A Ferris wheel is an appropriate metaphor for the career of Bruce Sudano. Like a passenger car rotating full circle, he’s traveled 360 degrees. The towering palm trees in the video for “A Glass of Red and the Sunset”, which captures the Ferris wheel at Venice Beach, greeted the Brooklyn-born musician when he first moved to the west coast in the early-‘70s to explore the singer-songwriter scene. Now that the Nashville-based Sudano has relocated to Los Angeles to begin writing material for his fourth solo album, palm trees once again shape his surroundings.
In fact, any occasion that brings Bruce Sudano to Los Angeles inevitably serves as a career benchmark. He appeared as one of six faces frolicking in the waves at Malibu on the eponymous debut of Alive ‘N Kickin’ (1969). Years after the New York City-based band landed a Top Ten hit with the Tommy James-penned “Tighter, Tighter”, Sudano moved back to the West Coast and re-emerged as one-third of pop/soul trio Brooklyn Dreams. Following the success of his third solo album, Life and the Romantic (2009), Sudano is once again drawing on the City of Angels for inspiration.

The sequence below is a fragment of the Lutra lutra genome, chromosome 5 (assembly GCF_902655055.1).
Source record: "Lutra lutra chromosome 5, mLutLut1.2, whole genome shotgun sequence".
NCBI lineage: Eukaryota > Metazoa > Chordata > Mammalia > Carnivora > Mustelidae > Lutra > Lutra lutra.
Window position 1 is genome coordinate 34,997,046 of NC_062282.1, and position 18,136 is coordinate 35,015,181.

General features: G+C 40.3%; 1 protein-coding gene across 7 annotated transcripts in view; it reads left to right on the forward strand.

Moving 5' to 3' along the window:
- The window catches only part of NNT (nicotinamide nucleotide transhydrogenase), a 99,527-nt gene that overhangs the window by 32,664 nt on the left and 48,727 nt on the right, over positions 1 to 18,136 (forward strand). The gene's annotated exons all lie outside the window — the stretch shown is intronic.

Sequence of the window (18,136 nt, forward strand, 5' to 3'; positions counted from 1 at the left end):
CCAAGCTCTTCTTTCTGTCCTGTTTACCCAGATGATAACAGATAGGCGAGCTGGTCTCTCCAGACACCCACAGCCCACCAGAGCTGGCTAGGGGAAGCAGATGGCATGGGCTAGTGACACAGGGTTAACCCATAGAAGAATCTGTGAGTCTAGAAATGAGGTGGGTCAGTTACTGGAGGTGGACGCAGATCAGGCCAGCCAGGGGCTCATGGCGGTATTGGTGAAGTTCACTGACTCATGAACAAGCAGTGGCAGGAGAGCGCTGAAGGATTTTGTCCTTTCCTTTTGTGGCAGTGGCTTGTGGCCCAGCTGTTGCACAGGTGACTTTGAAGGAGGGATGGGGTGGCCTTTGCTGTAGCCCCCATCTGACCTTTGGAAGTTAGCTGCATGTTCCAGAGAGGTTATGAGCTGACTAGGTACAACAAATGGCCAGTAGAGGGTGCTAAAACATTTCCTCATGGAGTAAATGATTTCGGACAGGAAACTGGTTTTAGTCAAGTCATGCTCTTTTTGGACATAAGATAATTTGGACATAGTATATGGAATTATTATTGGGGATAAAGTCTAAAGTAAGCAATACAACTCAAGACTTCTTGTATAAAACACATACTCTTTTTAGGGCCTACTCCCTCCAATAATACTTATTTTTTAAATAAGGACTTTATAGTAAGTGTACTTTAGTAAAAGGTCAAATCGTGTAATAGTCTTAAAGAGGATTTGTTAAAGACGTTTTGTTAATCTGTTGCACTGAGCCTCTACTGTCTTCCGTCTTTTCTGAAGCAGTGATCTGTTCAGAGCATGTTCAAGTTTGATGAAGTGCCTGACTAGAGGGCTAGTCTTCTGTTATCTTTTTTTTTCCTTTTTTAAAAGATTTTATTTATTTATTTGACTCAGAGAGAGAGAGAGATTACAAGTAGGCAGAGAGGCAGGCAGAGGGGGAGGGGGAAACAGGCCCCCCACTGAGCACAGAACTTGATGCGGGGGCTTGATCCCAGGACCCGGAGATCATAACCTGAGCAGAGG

Sudano employs a contemporary jazz sensibility on “Beyond Forever”, the third single off Life and the Romantic. The whispery sheen of the song is a career best for a songwriter who’s often traversed a chameleonic course over the pop landscape. Exhibiting a fluency in many milieus, his songs have topped both the R&B and dance charts (the rare Michael Jackson and Jermaine Jackson duet, “Tell Me I’m Not Dreaming”) and country (Dolly Parton’s recording of “Starting Over Again”). Of course “Bad Girls”, which he wrote with Donna Summer and his Brooklyn Dreams cohorts, was a cross-over smash that crowned the pop, R&B, and disco charts in 1979. In more recent years, his own solo sides have reached the summit of the Adult Contemporary charts (“It’s Her Wedding Day”) and are even now becoming a presence on smooth jazz radio stations (“A Glass of Red and the Sunset”).